Some human animals are “persons” in Frankfurt’s sense, hence are human real persons in my sense, and also rational agents in the lower-level or Humean sense, and not rational agents in the higher-level or Kantian sense, but this is not because they lack the innate capacities for agency in the higher-level sense. Rather they do possess these capacities, but in the mode of real potentiality that is not yet actualized, hence it it is simply because they are not-yet rational agents in the higher-level or Kantian sense. Indeed we — the actual and really possible readers of this essay — were all of us, for a time, such creatures.

Consider, for example, normal toddlers. Normal toddlers are healthy human children between the ages of roughly 1 to 3 years who are just beginning to walk and talk. It’s difficult to remember being a toddler, although of course almost everyone has a few memories from that period. But even if the introspective, memory-based phenomenological evidence is fairly thin, I think that any adult who has ever lived with and looked after a toddler knows that it is possible for someone to care very deeply about the constitution of her will, but not yet be capable of norm-guided logical or practical reasoning, self-reflection, or principled authenticity. Normal human toddlers do indeed manifest moments of non-instrumental, altruistic, non-hedonistic, and non-consequentialist thinking, feeling, and action. These are truly lovely anticipatory flashes of the higher-level or Kantian real persons they will eventually become, if their luck holds up, when all their basic innately-specified moral capacities are fully online — that is, they have fully matured, thereby becoming operative and well-developed.[vii]

In any case, toddlers are conscious, intentional, emotional animals, and they also are self-conscious in the minimal sense that they can recognize themselves in a mirror and make simple judgments about some of their own mental states. They are naturally affectionate and often highly sensitive to the changing emotional states of those around them. Usually, they have a minimal and rapidly-developing competence in their native natural language(s). They have simple beliefs, and if they have also acquired minimal linguistic competence, then they can carry out some simple inferences. They want things. Also they usually know what they want; they care a great deal about getting what they want; and, often enough, they can also determine which of their first-order desires is to be the effective one. So they have second-order volitions. They can mentally cause movements of their own bodies by means of their second-order volitions and effective first-order desires. They know their own names. They are intellectually curious, have capacious memories and wonderful imaginations, and are sometimes highly insightful. And for a few truly lovely moments at least, they can spontaneously think, feel, and act in non-instrumental, altruistic, non-hedonistic, and non-consequentialist ways.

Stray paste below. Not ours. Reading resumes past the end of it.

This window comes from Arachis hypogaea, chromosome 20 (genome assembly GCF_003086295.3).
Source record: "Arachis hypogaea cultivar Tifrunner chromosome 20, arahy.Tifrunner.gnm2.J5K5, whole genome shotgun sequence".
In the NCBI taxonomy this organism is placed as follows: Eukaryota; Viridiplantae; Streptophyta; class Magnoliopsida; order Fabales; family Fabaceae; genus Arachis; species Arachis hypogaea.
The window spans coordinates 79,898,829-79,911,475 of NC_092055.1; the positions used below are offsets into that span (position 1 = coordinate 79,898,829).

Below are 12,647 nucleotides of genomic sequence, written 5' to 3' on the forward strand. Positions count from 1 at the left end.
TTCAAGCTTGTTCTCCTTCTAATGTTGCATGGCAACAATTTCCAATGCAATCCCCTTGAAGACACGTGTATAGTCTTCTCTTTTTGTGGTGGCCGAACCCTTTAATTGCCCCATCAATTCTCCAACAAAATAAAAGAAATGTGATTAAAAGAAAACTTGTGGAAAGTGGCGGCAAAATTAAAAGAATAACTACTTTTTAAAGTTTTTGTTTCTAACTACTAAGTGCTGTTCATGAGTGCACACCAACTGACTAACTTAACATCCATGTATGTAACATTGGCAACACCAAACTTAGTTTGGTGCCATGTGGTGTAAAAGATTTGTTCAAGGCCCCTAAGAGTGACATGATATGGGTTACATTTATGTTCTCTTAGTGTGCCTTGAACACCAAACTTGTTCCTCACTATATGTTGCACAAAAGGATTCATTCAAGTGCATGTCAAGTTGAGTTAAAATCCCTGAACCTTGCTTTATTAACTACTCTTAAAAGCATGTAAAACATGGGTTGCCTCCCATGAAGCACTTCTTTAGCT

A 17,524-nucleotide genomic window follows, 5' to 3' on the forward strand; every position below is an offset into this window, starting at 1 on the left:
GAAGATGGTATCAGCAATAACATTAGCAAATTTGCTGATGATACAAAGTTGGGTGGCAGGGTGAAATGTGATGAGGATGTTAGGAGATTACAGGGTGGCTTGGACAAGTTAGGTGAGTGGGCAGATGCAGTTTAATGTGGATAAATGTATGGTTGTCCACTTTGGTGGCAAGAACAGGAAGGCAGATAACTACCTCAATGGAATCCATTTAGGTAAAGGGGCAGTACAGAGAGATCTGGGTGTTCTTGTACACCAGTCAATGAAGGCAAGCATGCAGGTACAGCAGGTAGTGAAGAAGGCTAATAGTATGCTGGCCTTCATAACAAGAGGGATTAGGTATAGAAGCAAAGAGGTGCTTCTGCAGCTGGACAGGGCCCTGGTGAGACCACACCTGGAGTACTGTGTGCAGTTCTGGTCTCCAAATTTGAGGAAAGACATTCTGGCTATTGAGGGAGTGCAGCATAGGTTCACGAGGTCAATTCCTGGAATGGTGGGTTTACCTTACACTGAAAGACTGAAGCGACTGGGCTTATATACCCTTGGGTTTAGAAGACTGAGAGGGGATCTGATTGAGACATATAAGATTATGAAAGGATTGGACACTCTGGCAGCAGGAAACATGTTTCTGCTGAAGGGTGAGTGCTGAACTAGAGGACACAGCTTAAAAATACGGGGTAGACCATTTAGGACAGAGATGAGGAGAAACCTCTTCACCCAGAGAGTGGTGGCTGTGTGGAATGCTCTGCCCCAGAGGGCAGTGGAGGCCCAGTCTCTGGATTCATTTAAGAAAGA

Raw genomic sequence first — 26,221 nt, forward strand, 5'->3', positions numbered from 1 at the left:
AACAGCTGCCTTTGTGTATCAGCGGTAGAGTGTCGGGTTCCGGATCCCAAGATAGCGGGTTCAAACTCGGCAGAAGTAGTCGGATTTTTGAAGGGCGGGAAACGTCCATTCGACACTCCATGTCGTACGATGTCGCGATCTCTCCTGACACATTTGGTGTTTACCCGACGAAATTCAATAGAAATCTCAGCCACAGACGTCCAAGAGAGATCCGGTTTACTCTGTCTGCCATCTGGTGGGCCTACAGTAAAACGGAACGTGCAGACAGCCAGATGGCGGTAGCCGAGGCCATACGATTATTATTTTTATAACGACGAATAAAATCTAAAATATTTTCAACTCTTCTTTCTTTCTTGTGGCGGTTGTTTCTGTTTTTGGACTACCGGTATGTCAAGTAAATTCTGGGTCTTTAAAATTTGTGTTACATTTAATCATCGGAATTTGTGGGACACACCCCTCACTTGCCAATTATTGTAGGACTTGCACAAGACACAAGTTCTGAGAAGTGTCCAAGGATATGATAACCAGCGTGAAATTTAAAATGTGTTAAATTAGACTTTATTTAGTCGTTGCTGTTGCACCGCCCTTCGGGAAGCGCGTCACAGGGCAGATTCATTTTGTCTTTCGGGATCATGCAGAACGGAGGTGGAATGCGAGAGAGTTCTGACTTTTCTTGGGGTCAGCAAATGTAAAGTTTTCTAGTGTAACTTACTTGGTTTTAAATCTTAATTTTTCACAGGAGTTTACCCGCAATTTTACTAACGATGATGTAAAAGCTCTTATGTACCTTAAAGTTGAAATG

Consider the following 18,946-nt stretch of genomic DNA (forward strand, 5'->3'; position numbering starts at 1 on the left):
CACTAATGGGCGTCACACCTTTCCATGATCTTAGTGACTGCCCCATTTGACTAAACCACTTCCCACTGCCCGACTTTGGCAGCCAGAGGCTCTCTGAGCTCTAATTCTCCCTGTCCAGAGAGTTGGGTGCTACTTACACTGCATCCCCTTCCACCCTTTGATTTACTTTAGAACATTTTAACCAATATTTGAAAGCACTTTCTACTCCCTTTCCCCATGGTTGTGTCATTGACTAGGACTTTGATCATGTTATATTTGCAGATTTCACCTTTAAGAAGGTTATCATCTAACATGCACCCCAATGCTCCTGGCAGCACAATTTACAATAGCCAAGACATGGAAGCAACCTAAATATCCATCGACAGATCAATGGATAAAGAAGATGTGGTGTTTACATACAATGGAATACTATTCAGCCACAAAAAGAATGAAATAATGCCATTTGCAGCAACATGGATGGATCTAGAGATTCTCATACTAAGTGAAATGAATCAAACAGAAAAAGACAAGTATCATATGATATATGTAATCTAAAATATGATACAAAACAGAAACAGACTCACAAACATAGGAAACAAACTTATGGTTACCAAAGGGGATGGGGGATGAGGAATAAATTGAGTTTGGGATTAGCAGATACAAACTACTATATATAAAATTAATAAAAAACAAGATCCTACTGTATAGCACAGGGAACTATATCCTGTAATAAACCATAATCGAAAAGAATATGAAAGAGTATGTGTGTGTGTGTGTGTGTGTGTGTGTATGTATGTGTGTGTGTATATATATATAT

But they are also extremely naïve and uncritical, highly emotional, highly inconsistent in their behavior, and above all characteristically self-centered, fickle, and willful, and certainly cannot be, or be held to be, morally responsible for their actions. They need to be most carefully looked after, gently told what to do, loved unconditionally, and at all times protected from the vicissitudes of an often unfriendly and violent world. They are incapable of conceiving their own lives as a whole, and are therefore not self-reflective agents. They cannot engage in retrospective or prospective self-interpretation and self-evaluation, explicit step-by-step deliberation about immediate action, or long-term planning. They are certainly not capable of either moral or non-moral responsibility, or principled authenticity. And they certainly cannot grasp the moral significance of their own deaths.[viii]